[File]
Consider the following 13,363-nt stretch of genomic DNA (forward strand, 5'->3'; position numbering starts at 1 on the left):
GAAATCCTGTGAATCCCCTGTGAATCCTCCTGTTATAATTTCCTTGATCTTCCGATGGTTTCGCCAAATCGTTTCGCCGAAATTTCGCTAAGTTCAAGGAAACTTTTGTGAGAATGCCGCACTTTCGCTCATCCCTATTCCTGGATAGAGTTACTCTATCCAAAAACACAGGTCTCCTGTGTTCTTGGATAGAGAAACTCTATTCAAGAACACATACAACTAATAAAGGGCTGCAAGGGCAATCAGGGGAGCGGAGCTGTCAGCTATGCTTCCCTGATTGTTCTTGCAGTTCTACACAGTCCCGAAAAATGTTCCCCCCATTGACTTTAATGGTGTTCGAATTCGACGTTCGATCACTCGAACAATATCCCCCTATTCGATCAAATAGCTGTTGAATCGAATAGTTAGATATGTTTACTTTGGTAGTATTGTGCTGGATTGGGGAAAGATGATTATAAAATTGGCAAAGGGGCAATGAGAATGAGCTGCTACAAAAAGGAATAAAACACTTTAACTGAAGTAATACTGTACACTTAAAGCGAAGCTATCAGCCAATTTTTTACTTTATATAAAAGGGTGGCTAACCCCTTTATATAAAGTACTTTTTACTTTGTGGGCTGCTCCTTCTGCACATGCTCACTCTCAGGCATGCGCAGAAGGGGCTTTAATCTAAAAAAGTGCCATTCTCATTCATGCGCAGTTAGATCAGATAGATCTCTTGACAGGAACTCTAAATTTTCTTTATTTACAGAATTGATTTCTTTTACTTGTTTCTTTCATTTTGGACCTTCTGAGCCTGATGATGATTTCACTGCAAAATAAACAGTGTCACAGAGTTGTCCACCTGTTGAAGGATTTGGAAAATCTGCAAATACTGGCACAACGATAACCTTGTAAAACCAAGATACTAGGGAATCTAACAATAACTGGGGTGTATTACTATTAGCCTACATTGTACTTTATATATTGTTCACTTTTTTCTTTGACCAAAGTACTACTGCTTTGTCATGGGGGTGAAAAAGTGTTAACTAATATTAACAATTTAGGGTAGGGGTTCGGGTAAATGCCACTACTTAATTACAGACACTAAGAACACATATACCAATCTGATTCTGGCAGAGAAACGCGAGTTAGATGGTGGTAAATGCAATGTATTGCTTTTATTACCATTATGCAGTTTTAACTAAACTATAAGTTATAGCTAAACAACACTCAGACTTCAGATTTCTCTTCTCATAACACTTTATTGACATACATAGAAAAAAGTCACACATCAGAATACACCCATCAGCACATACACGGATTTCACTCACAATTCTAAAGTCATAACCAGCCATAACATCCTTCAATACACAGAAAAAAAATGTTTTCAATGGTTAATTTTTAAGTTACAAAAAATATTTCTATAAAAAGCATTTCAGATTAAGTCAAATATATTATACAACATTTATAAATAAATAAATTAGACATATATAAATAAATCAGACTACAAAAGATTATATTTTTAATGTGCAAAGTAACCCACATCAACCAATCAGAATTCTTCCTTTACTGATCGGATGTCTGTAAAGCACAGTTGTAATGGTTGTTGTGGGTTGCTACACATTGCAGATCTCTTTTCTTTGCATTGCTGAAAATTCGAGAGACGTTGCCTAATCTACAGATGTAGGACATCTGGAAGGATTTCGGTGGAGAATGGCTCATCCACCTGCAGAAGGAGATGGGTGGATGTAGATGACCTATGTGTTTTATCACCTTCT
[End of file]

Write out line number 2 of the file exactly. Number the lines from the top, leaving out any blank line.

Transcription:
GAAATCCTGTGAATCCCCTGTGAATCCTCCTGTTATAATTTCCTTGATCTTCCGATGGTTTCGCCAAATCGTTTCGCCGAAATTTCGCTAAGTTCAAGGAAACTTTTGTGAGAATGCCGCACTTTCGCTCATCCCTATTCCTGGATAGAGTTACTCTATCCAAAAACACAGGTCTCCTGTGTTCTTGGATAGAGAAACTCTATTCAAGAACACATACAACTAATAAAGGGCTGCAAGGGCAATCAGGGGAGCGGAGCTGTCAGCTATGCTTCCCTGATTGTTCTTGCAGTTCTACACAGTCCCGAAAAATGTTCCCCCCATTGACTTTAATGGTGTTCGAATTCGACGTTCGATCACTCGAACAATATCCCCCTATTCGATCAAATAGCTGTTGAATCGAATAGTTAGATATGTTTACTTTGGTAGTATTGTGCTGGATTGGGGAAAGATGATTATAAAATTGGCAAAGGGGCAATGAGAATGAGCTGCTACAAAAAGGAATAAAACACTTTAACTGAAGTAATACTGTACACTTAAAGCGAAGCTATCAGCCAATTTTTTACTTTATATAAAAGGGTGGCTAACCCCTTTATATAAAGTACTTTTTACTTTGTGGGCTGCTCCTTCTGCACATGCTCACTCTCAGGCATGCGCAGAAGGGGCTTTAATCTAAAAAAGTGCCATTCTCATTCATGCGCAGTTAGATCAGATAGATCTCTTGACAGGAACTCTAAATTTTCTTTATTTACAGAATTGATTTCTTTTACTTGTTTCTTTCATTTTGGACCTTCTGAGCCTGATGATGATTTCACTGCAAAATAAACAGTGTCACAGAGTTGTCCACCTGTTGAAGGATTTGGAAAATCTGCAAATACTGGCACAACGATAACCTTGTAAAACCAAGATACTAGGGAATCTAACAATAACTGGGGTGTATTACTATTAGCCTACATTGTACTTTATATATTGTTCACTTTTTTCTTTGACCAAAGTACTACTGCTTTGTCATGGGGGTGAAAAAGTGTTAACTAATATTAACAATTTAGGGTAGGGGTTCGGGTAAATGCCACTACTTAATTACAGACACTAAGAACACATATACCAATCTGATTCTGGCAGAGAAACGCGAGTTAGATGGTGGTAAATGCAATGTATTGCTTTTATTACCATTATGCAGTTTTAACTAAACTATAAGTTATAGCTAAACAACACTCAGACTTCAGATTTCTCTTCTCATAACACTTTATTGACATACATAGAAAAAAGTCACACATCAGAATACACCCATCAGCACATACACGGATTTCACTCACAATTCTAAAGTCATAACCAGCCATAACATCCTTCAATACACAGAAAAAAAATGTTTTCAATGGTTAATTTTTAAGTTACAAAAAATATTTCTATAAAAAGCATTTCAGATTAAGTCAAATATATTATACAACATTTATAAATAAATAAATTAGACATATATAAATAAATCAGACTACAAAAGATTATATTTTTAATGTGCAAAGTAACCCACATCAACCAATCAGAATTCTTCCTTTACTGATCGGATGTCTGTAAAGCACAGTTGTAATGGTTGTTGTGGGTTGCTACACATTGCAGATCTCTTTTCTTTGCATTGCTGAAAATTCGAGAGACGTTGCCTAATCTACAGATGTAGGACATCTGGAAGGATTTCGGTGGAGAATGGCTCATCCACCTGCAGAAGGAGATGGGTGGATGTAGATGACCTATGTGTTTTATCACCTTCT